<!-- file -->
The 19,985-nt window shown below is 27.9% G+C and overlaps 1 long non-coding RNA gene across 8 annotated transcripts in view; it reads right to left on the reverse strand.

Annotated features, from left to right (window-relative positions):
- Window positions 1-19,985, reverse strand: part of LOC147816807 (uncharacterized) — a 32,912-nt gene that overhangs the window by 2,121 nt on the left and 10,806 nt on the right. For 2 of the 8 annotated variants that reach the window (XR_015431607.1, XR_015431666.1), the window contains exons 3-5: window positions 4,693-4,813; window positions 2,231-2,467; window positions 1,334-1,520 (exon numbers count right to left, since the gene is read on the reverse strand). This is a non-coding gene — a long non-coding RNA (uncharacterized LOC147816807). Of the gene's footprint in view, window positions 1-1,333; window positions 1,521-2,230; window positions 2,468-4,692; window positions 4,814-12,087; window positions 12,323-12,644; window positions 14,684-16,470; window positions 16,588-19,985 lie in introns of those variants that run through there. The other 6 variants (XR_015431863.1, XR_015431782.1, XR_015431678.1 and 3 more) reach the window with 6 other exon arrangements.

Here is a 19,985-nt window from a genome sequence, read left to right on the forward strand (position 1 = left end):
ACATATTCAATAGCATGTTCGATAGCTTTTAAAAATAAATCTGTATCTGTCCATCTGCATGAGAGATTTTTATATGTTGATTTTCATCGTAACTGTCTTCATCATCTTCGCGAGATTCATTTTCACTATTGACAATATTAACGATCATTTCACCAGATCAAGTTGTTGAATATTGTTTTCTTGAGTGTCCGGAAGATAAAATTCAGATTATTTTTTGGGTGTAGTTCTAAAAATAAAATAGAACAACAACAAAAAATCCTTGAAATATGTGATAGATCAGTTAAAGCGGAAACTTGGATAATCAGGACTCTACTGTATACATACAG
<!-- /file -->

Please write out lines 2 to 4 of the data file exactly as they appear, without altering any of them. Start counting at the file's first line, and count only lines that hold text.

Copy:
Annotated features, from left to right (window-relative positions):
- Window positions 1-19,985, reverse strand: part of LOC147816807 (uncharacterized) — a 32,912-nt gene that overhangs the window by 2,121 nt on the left and 10,806 nt on the right. For 2 of the 8 annotated variants that reach the window (XR_015431607.1, XR_015431666.1), the window contains exons 3-5: window positions 4,693-4,813; window positions 2,231-2,467; window positions 1,334-1,520 (exon numbers count right to left, since the gene is read on the reverse strand). This is a non-coding gene — a long non-coding RNA (uncharacterized LOC147816807). Of the gene's footprint in view, window positions 1-1,333; window positions 1,521-2,230; window positions 2,468-4,692; window positions 4,814-12,087; window positions 12,323-12,644; window positions 14,684-16,470; window positions 16,588-19,985 lie in introns of those variants that run through there. The other 6 variants (XR_015431863.1, XR_015431782.1, XR_015431678.1 and 3 more) reach the window with 6 other exon arrangements.

Here is a 19,985-nt window from a genome sequence, read left to right on the forward strand (position 1 = left end):